6. I Vow To Thee My Country
I Vow To Thee My Country, for those who live off-planet, starts as follows:
I vow to thee, my country, all earthly things above,
Entire and whole and perfect, the service of my love;
The love that asks no questions, the love that stands the test,
That lays upon the altar the dearest and the best;
The love that never falters, the love that pays the price,
The love that makes undaunted the final sacrifice.
It is scandalous "my country right or wrong" jingoism at its coarsest, it is Boris Johnsonian from its roots to its eyeballs. It's what remains wrong with England. I'm horrified that it has just been voted sixth place in a poll to find the nation's favourite hymns. I'm horrified it even has a place at the Albert Hall every year.
The lyrics are adapted from a poem which is, to be frank, poor counterfeit Kipling. Kipling did this sort of thing much more equivocally, he actually considered his words. Here's Sir Cecil Spring-Rice's original:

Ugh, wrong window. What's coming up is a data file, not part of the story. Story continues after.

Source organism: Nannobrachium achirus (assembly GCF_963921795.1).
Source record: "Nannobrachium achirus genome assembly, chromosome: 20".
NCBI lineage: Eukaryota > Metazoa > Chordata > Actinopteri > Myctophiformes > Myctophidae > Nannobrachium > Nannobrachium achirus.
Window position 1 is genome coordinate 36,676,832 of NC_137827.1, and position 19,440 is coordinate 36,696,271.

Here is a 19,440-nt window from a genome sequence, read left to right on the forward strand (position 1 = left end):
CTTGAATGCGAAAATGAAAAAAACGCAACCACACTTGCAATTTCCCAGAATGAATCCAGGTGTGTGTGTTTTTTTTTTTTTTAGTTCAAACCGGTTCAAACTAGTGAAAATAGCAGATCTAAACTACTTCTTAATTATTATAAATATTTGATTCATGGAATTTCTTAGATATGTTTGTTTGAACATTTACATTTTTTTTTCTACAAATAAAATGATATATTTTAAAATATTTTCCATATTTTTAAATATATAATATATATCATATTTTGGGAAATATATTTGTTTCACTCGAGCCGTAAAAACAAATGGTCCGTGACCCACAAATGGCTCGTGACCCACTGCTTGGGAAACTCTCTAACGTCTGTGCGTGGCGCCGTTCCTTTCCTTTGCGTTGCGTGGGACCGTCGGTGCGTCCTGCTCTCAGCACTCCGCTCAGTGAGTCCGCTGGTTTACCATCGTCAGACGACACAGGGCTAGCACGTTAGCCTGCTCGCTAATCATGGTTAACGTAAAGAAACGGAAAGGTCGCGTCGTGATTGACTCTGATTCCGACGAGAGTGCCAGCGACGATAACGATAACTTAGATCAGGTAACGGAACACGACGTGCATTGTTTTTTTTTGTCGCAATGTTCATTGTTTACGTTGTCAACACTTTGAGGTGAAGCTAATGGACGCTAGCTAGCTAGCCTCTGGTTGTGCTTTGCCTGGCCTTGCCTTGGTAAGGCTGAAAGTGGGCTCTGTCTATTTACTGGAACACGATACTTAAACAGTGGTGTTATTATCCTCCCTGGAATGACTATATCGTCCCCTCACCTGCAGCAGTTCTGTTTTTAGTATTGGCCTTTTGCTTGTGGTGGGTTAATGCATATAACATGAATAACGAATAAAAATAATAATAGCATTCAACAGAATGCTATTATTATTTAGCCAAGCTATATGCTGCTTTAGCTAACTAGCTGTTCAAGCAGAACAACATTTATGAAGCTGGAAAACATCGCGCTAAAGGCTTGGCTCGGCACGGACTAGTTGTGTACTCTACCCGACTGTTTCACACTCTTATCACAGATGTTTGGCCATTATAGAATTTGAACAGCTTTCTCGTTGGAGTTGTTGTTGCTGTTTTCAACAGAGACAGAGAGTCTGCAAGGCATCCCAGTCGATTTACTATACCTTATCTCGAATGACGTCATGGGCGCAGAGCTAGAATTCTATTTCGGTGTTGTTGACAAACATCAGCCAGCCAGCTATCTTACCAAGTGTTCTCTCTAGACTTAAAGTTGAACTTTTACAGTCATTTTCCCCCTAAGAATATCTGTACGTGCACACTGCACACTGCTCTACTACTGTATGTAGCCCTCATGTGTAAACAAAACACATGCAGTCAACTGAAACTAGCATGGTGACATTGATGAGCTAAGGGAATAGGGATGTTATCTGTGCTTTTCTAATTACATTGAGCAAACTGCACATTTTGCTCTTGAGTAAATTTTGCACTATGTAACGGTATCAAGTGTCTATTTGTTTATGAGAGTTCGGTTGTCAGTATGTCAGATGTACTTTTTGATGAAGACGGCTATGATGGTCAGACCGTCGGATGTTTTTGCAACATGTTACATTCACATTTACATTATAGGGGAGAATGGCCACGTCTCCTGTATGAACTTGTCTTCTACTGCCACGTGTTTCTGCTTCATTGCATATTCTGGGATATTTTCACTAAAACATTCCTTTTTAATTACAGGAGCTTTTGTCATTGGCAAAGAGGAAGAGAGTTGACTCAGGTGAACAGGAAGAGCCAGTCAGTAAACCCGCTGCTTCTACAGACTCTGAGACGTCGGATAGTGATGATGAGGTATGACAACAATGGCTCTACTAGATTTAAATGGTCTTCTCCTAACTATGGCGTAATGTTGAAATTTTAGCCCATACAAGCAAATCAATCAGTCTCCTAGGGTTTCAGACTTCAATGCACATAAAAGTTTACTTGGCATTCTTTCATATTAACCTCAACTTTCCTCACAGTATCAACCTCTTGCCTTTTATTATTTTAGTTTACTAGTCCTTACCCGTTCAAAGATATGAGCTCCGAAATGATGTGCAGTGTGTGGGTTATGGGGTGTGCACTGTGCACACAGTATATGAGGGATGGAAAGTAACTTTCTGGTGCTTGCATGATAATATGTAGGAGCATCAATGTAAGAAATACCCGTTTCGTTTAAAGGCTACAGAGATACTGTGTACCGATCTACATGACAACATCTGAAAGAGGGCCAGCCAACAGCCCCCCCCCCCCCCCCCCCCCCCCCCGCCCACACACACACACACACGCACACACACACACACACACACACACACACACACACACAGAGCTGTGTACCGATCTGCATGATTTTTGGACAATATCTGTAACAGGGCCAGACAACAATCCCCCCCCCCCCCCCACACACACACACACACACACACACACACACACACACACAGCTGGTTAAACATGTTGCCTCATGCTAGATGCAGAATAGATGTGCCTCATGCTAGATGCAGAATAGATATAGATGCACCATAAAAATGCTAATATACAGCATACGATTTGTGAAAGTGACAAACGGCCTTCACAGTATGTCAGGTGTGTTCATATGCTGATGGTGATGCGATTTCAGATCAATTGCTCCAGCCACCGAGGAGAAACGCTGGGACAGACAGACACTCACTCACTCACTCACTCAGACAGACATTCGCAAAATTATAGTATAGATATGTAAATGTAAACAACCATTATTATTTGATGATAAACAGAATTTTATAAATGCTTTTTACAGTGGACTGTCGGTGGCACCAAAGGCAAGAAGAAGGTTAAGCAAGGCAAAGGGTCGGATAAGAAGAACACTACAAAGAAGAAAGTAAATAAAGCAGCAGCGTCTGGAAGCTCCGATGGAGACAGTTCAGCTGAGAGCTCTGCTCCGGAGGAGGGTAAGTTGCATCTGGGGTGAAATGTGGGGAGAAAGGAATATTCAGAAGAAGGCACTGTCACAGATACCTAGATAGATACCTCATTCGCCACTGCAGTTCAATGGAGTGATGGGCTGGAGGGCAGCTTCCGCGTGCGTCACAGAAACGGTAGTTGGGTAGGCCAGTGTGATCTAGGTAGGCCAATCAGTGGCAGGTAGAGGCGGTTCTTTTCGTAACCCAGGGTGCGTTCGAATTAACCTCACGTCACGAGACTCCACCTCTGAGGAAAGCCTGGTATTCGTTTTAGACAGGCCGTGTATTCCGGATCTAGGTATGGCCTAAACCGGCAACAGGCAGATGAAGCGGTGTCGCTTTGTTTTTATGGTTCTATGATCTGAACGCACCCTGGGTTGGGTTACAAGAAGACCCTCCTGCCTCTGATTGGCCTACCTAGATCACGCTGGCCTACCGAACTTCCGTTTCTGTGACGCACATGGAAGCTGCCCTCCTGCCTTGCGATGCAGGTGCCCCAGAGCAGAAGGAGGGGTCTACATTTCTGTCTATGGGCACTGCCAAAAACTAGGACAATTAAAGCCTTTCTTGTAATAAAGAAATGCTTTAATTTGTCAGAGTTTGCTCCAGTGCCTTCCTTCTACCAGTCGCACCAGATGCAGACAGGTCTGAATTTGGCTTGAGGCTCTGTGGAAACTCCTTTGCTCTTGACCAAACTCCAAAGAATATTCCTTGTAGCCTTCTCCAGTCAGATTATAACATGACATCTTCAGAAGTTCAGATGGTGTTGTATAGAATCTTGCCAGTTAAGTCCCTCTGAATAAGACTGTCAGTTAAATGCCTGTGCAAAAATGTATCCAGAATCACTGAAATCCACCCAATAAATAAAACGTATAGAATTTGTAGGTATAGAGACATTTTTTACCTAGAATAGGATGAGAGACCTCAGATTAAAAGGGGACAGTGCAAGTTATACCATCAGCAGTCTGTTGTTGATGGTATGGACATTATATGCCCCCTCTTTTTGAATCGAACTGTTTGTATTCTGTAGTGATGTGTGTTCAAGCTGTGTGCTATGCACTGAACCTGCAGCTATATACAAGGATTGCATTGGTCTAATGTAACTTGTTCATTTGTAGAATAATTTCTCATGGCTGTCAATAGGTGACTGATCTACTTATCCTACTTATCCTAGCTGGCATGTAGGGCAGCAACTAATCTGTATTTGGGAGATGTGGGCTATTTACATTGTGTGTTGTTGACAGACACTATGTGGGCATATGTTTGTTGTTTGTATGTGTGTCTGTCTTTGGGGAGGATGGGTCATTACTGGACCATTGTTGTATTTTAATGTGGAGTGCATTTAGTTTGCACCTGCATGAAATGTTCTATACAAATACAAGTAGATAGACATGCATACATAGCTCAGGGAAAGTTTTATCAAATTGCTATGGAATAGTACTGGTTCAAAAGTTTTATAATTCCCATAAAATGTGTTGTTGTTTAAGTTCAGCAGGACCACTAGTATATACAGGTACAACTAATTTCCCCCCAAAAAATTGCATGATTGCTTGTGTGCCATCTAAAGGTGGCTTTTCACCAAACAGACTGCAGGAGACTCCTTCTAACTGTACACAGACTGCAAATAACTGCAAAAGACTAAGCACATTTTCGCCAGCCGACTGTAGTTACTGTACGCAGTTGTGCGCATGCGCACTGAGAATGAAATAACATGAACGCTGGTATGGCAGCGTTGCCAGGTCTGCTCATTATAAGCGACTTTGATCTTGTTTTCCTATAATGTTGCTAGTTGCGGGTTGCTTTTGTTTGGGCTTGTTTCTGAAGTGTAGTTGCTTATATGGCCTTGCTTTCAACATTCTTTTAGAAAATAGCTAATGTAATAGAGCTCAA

I heard my country calling, away across the sea,
Across the waste of waters, she calls and calls to me.
Her sword is girded at her side, her helmet on her head,
And around her feet are lying the dying and the dead;
I hear the noise of battle, the thunder of her guns;
I haste to thee, my mother, a son among thy sons.
Anyone who reads that and fails to hear Kipling is tone-deaf. This is Kipling on the same theme with much the same rhythm:
By the old Moulmein Pagoda, lookin' lazy at the sea,
There's a Burma girl a-settin', and I know she thinks o' me;
For the wind is in the palm-trees, and the temple-bells they say:
"Come you back, you British soldier; come you back to Mandalay! "
- which was, people might remember, just one of Boris Johnson's faux-pas while Foreign Secretary.
Johnsonâ€™s impromptu recital was so embarrassing that the UK ambassador to Myanmar, Andrew Patrick, was forced to stop him. The incident was captured by a film crew for Channel 4 and will form part of a documentary to be broadcast on Sunday about the fitness of the MP for Uxbridge and South Ruislip to become prime minister.
You don't remember, but I remember. Once is enough.